- Post 15 September 2012
- By Copy Editor
The latest downgrade brings the firm’s rating on the world’s largest economy down to “AA-,” which is three notches below the coveted “AAA” threshold.
Egan-Jones said it believes the Fed’s third round of quantitative easing, which sent stock prices surging on Thursday, “will hurt the U.S. economy and, by extension, credit quality.”
The firm said that while the program should boost equity markets, issuing additional currency and depressing interest rates through purchasing mortgage-backed securities will hurt the value of the U.S. dollar and cause a painful increase in commodity prices.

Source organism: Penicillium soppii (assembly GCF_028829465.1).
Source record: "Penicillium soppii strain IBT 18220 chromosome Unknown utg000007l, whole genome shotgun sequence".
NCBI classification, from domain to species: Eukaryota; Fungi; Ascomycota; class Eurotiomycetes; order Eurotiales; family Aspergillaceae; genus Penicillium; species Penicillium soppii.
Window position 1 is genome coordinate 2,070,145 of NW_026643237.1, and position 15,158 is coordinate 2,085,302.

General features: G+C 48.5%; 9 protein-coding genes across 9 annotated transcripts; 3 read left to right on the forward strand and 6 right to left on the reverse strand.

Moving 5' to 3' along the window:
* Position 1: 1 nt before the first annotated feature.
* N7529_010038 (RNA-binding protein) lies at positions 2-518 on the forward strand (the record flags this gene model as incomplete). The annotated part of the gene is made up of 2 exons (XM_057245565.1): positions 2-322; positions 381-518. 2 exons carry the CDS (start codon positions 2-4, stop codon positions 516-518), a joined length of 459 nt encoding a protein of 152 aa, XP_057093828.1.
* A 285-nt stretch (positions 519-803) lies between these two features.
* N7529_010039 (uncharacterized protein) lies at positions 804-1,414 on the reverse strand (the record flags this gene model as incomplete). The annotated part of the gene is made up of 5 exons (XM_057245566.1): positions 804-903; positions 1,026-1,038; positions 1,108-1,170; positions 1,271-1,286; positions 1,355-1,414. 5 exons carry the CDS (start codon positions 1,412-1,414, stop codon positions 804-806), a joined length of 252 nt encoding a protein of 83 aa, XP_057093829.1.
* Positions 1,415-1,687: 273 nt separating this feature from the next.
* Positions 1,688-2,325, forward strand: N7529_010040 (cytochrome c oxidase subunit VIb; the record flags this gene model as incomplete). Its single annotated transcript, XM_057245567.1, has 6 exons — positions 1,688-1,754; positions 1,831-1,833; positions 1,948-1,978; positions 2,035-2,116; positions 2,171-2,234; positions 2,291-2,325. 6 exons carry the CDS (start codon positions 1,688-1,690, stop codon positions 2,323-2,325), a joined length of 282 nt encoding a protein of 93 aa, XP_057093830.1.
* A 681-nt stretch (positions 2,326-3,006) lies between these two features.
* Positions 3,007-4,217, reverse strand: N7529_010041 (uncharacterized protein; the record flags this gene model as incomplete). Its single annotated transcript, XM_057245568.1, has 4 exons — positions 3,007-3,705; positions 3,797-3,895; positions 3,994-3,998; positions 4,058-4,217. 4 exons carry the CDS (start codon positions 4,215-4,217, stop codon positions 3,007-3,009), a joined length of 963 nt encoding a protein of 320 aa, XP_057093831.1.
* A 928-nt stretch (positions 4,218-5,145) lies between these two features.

“In our opinion, QE3 will be detrimental to credit quality for the U.S.,” Egan-Jones said.
At the same time, Egan-Jones warned that the cost to finance U.S. debt will “slowly rise” as the global economy rebounds and the Fed scales back on its purchases of Treasury securities.
The ratio of U.S. debt to gross domestic product soared to 104% in recent months from 66% in 2006 and will likely increase to 110% in a year, the firm said. By comparison, Spain’s debt-to-GDP stands at 68.5%. ... continues...